The Whistle that Woke Me Up

The Whistle that Woke Me Up

From Chicken Soup for the Soul: Say Hello to a Better Body!

The Whistle that Woke Me Up

When I moved across the country because of my husband’s new job, I left behind sunny Orlando, Florida for overcast Portland, Oregon. I no longer spent my free time swimming and playing tennis. Instead, I sat in front of the computer e-mailing old friends.

Soon my face looked rounder and my pants felt tight. I searched my closet for something to wear and found that half my clothes didn’t fit me anymore. When did I get fat?

The extra weight didn’t go away, and I slowly accepted it as an inevitable part of growing older. After all, my siblings and friends had also gained weight as they aged. I boxed up the clothes I’d outgrown and took them to Goodwill. It was time to give up the fantasy of ever fitting into them again.

The next time I went for a physical, the doctor pointed out that my blood pressure was high. And when he saw my weight, he whistled. Whistled! I felt like crying. It wasn’t my fault! Wasn’t gaining weight just a normal part of midlife?

“Join a gym,” the doctor said.

A gym? Me? It conjured up bad memories of high school. “I can’t afford it,” I said.

“Then walk.”

“But it rains every day!” I protested.

“You won’t melt.”

The truth is I was afraid of getting struck by lightning. But this rude doctor would probably have laughed at me if I told him that.

When my blood work came back, there was more bad news. My LDL was too high and my HDL was too low. My blood sugar was abnormal, too. I had to return to take a glucose fasting test, and the diagnosis came back pre-diabetes.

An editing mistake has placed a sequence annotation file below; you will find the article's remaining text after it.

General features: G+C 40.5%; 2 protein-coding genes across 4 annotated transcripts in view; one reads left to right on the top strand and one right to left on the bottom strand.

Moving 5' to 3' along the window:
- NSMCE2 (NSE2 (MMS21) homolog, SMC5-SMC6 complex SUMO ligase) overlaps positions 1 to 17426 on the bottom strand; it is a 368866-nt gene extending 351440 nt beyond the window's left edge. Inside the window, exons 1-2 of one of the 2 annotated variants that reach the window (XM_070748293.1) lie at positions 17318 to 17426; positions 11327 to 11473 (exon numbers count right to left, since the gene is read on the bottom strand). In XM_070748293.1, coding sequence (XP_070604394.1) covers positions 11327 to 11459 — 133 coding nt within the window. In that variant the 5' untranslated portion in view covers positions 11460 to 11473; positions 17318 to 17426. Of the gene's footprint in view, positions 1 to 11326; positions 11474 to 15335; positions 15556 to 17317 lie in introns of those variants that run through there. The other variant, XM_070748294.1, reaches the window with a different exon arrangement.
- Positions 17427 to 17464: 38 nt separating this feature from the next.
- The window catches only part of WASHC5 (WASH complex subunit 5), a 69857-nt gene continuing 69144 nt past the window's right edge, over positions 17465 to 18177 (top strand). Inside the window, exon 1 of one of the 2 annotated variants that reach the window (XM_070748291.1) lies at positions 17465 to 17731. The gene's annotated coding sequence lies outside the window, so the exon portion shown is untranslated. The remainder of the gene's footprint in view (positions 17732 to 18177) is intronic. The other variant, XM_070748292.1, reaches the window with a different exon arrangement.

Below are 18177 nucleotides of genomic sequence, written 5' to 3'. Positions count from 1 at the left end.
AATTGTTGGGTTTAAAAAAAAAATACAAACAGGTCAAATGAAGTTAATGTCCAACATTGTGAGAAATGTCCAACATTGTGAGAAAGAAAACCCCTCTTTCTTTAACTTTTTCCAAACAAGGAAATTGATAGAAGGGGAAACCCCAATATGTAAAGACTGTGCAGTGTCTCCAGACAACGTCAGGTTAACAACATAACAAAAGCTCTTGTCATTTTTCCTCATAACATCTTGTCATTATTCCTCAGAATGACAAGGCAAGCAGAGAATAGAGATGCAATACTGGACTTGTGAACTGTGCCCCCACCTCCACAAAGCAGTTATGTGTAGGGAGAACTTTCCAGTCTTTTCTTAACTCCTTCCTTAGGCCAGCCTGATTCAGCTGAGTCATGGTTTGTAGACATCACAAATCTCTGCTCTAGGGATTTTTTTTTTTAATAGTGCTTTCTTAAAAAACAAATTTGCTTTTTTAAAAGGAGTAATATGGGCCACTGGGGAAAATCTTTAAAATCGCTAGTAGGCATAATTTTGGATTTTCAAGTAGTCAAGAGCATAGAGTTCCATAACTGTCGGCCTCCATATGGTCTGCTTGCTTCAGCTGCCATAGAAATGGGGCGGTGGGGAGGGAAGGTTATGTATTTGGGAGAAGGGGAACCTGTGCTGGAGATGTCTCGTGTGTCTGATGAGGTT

Was I going to end up like my parents, with prescription bottles lined up on the counter, and several pills a day to keep track of for the rest of my life?

Our local hospital had a health education center that offered free courses on staying healthy. In desperation, I signed up for one. I’d spent most of my adult life caring for my kids. Maybe it was time to start taking care of myself.

I barraged the instructor with questions. How could I lower my blood pressure? Raise my HDL? Stabilize my blood sugar? I listened to a lot of information about cutting down on salt and eating a plant-based diet. But for every medical problem I had, one remedy kept getting mentioned. Exercise! Exercise! Exercise!

My doctor was right. I needed to walk. I quickly got over my fear of lightning when I realized Portland’s skies rarely produced it, unlike the skies in Orlando, which was the lightning capital of the United States. When it rained here, I could carry an umbrella and not feel as if I were holding a miniature lightning rod.

Miles of sidewalks connected my subdivision. I went outside first thing in the morning, before I could invent excuses not to, and just started walking.

“Out for a stroll?” my neighbor asked me.

“A power walk!” I answered. After a few blocks I broke out in a sweat, and then came home and showered.